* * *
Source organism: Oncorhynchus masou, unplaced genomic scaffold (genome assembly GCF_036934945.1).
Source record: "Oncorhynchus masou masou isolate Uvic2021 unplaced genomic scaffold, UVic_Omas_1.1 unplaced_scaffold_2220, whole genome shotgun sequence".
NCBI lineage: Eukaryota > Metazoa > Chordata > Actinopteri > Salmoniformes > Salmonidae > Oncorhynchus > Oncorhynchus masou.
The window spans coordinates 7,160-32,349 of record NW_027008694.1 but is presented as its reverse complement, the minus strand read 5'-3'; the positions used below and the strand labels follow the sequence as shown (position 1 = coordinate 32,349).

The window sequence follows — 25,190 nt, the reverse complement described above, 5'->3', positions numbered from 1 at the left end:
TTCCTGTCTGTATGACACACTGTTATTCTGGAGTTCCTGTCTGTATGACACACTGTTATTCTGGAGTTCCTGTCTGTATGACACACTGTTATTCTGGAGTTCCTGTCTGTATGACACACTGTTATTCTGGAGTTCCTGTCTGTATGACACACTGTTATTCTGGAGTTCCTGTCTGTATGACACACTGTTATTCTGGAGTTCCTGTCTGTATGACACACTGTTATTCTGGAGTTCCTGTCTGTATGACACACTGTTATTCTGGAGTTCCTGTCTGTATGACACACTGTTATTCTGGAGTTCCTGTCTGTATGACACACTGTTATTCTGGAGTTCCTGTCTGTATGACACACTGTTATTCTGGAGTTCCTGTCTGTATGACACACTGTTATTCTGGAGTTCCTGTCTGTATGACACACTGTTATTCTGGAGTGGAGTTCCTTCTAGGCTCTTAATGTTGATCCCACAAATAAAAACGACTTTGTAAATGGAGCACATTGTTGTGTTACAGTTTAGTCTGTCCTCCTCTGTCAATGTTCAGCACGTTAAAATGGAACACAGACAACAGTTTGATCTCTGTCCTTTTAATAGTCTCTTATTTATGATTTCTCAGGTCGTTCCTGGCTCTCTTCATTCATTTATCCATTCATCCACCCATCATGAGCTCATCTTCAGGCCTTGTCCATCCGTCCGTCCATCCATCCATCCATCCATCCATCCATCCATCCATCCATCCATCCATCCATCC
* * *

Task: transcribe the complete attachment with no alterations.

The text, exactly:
Source organism: Oncorhynchus masou, unplaced genomic scaffold (genome assembly GCF_036934945.1).
Source record: "Oncorhynchus masou masou isolate Uvic2021 unplaced genomic scaffold, UVic_Omas_1.1 unplaced_scaffold_2220, whole genome shotgun sequence".
NCBI lineage: Eukaryota > Metazoa > Chordata > Actinopteri > Salmoniformes > Salmonidae > Oncorhynchus > Oncorhynchus masou.
The window spans coordinates 7,160-32,349 of record NW_027008694.1 but is presented as its reverse complement, the minus strand read 5'-3'; the positions used below and the strand labels follow the sequence as shown (position 1 = coordinate 32,349).

The window sequence follows — 25,190 nt, the reverse complement described above, 5'->3', positions numbered from 1 at the left end:
TTCCTGTCTGTATGACACACTGTTATTCTGGAGTTCCTGTCTGTATGACACACTGTTATTCTGGAGTTCCTGTCTGTATGACACACTGTTATTCTGGAGTTCCTGTCTGTATGACACACTGTTATTCTGGAGTTCCTGTCTGTATGACACACTGTTATTCTGGAGTTCCTGTCTGTATGACACACTGTTATTCTGGAGTTCCTGTCTGTATGACACACTGTTATTCTGGAGTTCCTGTCTGTATGACACACTGTTATTCTGGAGTTCCTGTCTGTATGACACACTGTTATTCTGGAGTTCCTGTCTGTATGACACACTGTTATTCTGGAGTTCCTGTCTGTATGACACACTGTTATTCTGGAGTTCCTGTCTGTATGACACACTGTTATTCTGGAGTTCCTGTCTGTATGACACACTGTTATTCTGGAGTGGAGTTCCTTCTAGGCTCTTAATGTTGATCCCACAAATAAAAACGACTTTGTAAATGGAGCACATTGTTGTGTTACAGTTTAGTCTGTCCTCCTCTGTCAATGTTCAGCACGTTAAAATGGAACACAGACAACAGTTTGATCTCTGTCCTTTTAATAGTCTCTTATTTATGATTTCTCAGGTCGTTCCTGGCTCTCTTCATTCATTTATCCATTCATCCACCCATCATGAGCTCATCTTCAGGCCTTGTCCATCCGTCCGTCCATCCATCCATCCATCCATCCATCCATCCATCCATCCATCCATCCATCCATCC